Monday, June 8, 2015

The Line-Up: Review

The wealthy Timothy Arden dies in his sleep--apparently from natural causes resulting from a weak heart. But when a shabby man with a scar presents a check for $10,000 written by Arden in the name of his secretary, the bank officials get a little skittish. And their skittishness brings in Inspector McKee who heads to the Arden home to see if things are as fishy as the bank's attorney thinks they might be. He takes along his favorite physician Dr. Fernandez to give Arden the once-over. On the face of it, there's nothing to counter Arden's doctor's pronouncement. But McKee's interactions with the secretary, one George Benson, and the other members of the household set off alarm bells and he commits Fernandez to an autopsy.

McKee's instincts prove right. Arden was given a nice hefty dose of chloroform to speed his long, endless sleep. The D.A. is convinced that Benson is the culprit and greed is the motive, but McKee is sure that there is more to the murder than meets the eye. When Benson also falls prey to poisoning, he knows he's right. But the murderer is clever, covering his/her tracks well....and has already gotten away with one previous murder. Will McKee be able to find enough evidence to put a stop to the killing before more of Arden's family and friends fall victim?

The Line-Up by Helen Reilly (1934) would appear to take its title from the standard police procedure. Here, a police line-up parade serves not necessarily to identify the current murderer (although it may), but it definitely helps McKee to discover the alternate identity of one of his main suspects. That initial clue sets him on the trail that will lead straight to the clever mind behind the murderous plot. But there is also a nice line-up of suspects to sift through along the way. There's the son Eric who has creditor breathing down his neck and who could stand an early inheritance. And Eric's wife Diana--a real beauty who likes nice things and would like Eric to have more money to spend on them. And Daisy, Timothy's daughter, who happens to love a man that Daddy didn't approve of...and who seems not too bothered that Daddy isn't around to disapprove any more. Daisy's darling is Dr. Philip Lawless--not only did Timothy take exception to his attentions to Daisy, he booted Lawless out as his personal physician when he discovered his intentions. Add in Diana's mother, Daisy's godmother, and a mystery woman who visited Arden when no one else was home and McKee has his choice of culprits.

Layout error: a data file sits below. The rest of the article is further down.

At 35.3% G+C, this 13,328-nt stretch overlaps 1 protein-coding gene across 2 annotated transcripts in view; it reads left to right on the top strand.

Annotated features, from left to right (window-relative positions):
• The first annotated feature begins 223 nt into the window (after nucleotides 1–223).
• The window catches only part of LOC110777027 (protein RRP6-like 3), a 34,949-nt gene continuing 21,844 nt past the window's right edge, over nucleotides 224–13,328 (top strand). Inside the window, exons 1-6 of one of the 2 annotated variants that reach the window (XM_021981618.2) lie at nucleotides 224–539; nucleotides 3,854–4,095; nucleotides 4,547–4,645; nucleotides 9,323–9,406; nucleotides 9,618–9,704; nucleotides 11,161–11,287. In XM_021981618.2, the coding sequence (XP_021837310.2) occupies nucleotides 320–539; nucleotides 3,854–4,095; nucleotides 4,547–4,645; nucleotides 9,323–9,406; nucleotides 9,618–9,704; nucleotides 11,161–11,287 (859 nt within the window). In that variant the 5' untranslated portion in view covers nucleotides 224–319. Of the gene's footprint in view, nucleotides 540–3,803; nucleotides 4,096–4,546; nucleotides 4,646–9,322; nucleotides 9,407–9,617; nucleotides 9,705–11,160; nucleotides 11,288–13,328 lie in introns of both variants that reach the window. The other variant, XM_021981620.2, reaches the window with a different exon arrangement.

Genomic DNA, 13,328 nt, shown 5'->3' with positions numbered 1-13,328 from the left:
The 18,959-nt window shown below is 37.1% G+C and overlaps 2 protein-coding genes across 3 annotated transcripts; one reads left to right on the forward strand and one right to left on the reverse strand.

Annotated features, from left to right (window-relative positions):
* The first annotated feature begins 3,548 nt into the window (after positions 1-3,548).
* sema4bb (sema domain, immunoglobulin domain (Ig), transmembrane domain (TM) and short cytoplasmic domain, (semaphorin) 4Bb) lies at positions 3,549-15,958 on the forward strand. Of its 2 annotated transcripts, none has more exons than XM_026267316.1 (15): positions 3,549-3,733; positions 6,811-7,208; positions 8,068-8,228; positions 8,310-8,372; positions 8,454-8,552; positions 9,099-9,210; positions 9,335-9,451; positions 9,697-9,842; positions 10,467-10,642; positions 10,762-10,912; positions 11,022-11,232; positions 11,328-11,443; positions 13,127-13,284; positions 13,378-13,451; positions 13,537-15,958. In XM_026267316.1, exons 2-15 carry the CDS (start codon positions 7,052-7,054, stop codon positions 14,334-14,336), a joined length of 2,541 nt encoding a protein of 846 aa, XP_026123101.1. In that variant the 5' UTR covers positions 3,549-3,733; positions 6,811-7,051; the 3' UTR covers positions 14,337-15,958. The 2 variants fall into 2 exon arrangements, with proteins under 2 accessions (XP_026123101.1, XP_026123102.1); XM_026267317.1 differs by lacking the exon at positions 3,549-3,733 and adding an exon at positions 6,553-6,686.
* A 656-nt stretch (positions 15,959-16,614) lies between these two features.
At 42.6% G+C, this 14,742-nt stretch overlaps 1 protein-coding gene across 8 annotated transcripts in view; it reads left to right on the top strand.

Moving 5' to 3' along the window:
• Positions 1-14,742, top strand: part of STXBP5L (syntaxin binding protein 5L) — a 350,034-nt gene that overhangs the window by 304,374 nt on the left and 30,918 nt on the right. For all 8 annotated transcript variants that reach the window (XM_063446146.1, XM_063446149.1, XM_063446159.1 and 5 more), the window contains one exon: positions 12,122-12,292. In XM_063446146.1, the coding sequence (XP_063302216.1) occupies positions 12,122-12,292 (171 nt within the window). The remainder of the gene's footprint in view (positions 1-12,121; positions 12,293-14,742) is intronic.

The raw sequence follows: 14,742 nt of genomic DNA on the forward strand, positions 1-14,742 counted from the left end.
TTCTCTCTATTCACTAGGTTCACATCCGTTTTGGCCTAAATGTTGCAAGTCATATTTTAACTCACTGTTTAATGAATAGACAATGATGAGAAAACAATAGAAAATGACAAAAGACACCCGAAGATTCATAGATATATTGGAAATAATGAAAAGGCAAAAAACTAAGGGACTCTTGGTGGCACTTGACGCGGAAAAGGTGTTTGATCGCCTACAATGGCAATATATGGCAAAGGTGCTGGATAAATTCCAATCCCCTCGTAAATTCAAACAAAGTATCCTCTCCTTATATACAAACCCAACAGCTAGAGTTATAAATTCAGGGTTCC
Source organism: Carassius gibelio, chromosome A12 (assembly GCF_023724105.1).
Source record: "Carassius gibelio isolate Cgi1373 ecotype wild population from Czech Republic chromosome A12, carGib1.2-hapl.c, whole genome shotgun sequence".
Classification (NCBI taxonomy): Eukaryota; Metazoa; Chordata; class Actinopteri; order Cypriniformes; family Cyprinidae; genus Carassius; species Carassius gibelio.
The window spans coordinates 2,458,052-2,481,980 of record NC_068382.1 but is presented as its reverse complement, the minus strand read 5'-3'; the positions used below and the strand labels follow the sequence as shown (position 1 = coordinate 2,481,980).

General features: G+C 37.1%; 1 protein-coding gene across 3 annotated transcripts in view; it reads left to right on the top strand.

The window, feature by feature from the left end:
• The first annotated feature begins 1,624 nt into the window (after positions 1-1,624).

After Reilly presents us with a nicely done police procedural in which we follow McKee and company as they track down clues and make connections between the suspects, she gives us a lovely wrap-up in Golden Age style. McKee calls the group together, runs through all the evidence (pointing first here and then there), and finally springs a surprise witness or two on them. It's quite fun and when the dust settles and the villain is unmasked, we see that Reilly has also played fair with us. The clues are there for the taking...if the reader is clever enough to spot them. ★★ and a half--verging on four.

This counts as a first entry for Rich's Crimes of the Century feature for June. This month is focused on crime fiction from 1934. Thanks to Rich for taking my suggestion for the year. Up next--the book that really made me ask for 1934.


fredamans said...

Sounds like an interesting whodunit! Great review!

Yvette said...

Ooooh, sounds good, Bev. I'm so in the mood for the oldies lately. I never EVER tire of this sort of story. I think I'll hunt around for a copy. Reilly's books are readily available in old paperback copies.

She's not my favorite writer - THE FARMHOUSE was a BIG disappointment - I got taken in by the cover and the online synopsis. But I'm always willing to give an author a second and even a third try. :)

noirencyclopedia said...

Sounds extremely interesting -- many thanks!

Bev Hankins said...

Yvette, I think her earlier books are better--they lean more towards the detective story/police procedural and less towards the Had I But Known school.